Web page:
Switzerland has voted in a nationwide referendum to open its job market to workers from the 10 newest European Union countries.
First results show rural regions saying 'No', but urban areas saying 'Yes'
Fifty-six percent voted for the proposal, with 44% voting against, a clearer majority than expected.
The initiative is part of a series of deals between Switzerland and the EU.
The government and business leaders had urged a "yes" vote, but many Swiss said they feared losing their jobs to cheaper labour from eastern Europe.
The labour accord is part of a series of agreements approved by voters in 2000 between Switzerland and the then-15 nation EU.
It was meant to be extended automatically to new EU members, but opponents to the deal collected enough signatures to force a referendum on the issue.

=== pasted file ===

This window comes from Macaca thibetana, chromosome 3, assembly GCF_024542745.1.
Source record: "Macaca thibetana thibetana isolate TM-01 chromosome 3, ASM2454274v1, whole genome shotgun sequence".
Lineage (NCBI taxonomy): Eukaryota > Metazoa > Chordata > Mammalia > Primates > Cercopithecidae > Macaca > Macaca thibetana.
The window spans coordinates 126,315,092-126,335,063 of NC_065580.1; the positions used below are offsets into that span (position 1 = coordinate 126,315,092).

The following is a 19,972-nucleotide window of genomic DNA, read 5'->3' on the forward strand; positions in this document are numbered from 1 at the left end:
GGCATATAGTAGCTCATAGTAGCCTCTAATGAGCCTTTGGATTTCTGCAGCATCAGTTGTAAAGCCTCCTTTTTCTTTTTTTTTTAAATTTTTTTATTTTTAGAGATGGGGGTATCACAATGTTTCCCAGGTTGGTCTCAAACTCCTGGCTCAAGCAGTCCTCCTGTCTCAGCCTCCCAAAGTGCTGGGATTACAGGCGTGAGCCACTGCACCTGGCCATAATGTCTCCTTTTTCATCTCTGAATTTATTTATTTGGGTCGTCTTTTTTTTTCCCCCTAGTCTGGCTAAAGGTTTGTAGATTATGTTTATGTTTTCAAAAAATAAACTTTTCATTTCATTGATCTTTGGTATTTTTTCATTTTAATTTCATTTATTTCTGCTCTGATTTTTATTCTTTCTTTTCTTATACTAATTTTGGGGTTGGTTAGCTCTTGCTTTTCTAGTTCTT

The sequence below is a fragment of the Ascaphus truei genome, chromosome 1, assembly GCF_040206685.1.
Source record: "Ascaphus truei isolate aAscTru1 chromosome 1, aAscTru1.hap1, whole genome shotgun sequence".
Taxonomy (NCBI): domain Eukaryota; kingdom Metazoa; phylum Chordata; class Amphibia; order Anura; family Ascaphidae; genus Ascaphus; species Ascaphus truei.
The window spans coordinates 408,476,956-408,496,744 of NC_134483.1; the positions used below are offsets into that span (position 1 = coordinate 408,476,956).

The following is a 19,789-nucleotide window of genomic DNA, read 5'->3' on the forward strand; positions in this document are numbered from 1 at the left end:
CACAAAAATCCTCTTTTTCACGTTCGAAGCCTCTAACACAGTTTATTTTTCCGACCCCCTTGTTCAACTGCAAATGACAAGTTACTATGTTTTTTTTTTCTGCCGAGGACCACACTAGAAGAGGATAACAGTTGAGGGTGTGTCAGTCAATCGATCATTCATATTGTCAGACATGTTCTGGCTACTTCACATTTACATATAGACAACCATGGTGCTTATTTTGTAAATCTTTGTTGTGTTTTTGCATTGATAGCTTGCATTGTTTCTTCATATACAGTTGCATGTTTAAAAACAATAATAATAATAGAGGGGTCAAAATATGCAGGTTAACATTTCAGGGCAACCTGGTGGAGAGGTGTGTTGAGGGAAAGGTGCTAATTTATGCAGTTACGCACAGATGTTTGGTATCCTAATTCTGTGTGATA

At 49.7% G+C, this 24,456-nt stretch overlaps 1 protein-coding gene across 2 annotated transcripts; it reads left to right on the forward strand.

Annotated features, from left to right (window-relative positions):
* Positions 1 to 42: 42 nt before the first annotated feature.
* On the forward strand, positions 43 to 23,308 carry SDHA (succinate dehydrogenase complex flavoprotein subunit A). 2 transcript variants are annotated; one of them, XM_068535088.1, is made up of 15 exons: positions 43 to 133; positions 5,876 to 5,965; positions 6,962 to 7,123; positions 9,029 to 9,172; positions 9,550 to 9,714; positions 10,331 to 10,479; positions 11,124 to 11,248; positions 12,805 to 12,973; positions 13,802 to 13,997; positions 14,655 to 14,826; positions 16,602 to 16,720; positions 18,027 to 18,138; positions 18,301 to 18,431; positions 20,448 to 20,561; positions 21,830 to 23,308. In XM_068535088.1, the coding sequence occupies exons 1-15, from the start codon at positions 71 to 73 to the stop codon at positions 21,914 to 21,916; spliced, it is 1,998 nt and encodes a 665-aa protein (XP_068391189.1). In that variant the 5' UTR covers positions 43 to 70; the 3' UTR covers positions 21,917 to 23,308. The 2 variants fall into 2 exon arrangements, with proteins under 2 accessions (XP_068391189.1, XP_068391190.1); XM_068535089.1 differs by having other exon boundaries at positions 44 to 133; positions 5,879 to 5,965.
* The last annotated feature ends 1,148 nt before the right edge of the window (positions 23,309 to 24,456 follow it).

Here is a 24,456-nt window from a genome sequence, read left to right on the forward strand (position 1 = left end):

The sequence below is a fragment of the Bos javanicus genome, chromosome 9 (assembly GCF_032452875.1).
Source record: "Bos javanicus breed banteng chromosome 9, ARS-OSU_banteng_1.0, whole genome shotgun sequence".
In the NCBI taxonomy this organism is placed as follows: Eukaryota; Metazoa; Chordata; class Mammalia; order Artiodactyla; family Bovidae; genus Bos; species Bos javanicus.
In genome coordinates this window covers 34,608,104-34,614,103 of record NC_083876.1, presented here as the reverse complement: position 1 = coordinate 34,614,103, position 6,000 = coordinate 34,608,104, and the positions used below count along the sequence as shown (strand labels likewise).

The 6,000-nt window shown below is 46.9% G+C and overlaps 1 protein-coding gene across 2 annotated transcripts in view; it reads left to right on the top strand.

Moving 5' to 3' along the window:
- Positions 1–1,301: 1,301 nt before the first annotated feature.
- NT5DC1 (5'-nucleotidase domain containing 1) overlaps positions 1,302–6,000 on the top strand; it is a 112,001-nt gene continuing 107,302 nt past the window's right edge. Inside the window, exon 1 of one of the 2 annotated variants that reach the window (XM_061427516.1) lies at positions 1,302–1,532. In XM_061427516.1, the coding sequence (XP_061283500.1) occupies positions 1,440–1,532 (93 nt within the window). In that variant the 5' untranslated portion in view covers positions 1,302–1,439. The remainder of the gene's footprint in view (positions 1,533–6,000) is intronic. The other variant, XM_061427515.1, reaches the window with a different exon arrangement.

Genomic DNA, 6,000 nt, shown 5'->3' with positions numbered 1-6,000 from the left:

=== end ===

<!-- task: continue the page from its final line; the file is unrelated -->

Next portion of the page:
Under the plans, citizens of eight Eastern European countries as well as Cyprus and Malta, will be able to travel and work freely in Switzerland.
Following the example of many full EU members, however, the Swiss will apply quotas on the numbers coming until 2011.
Swiss citizens will also be allowed to work and settle in the new EU countries.
Switzerland is not part of the EU, but the bloc is its main trading partner and the government has been seeking closer integration with Brussels.
In June, Swiss voters backed a plan to join a European passport-free zone.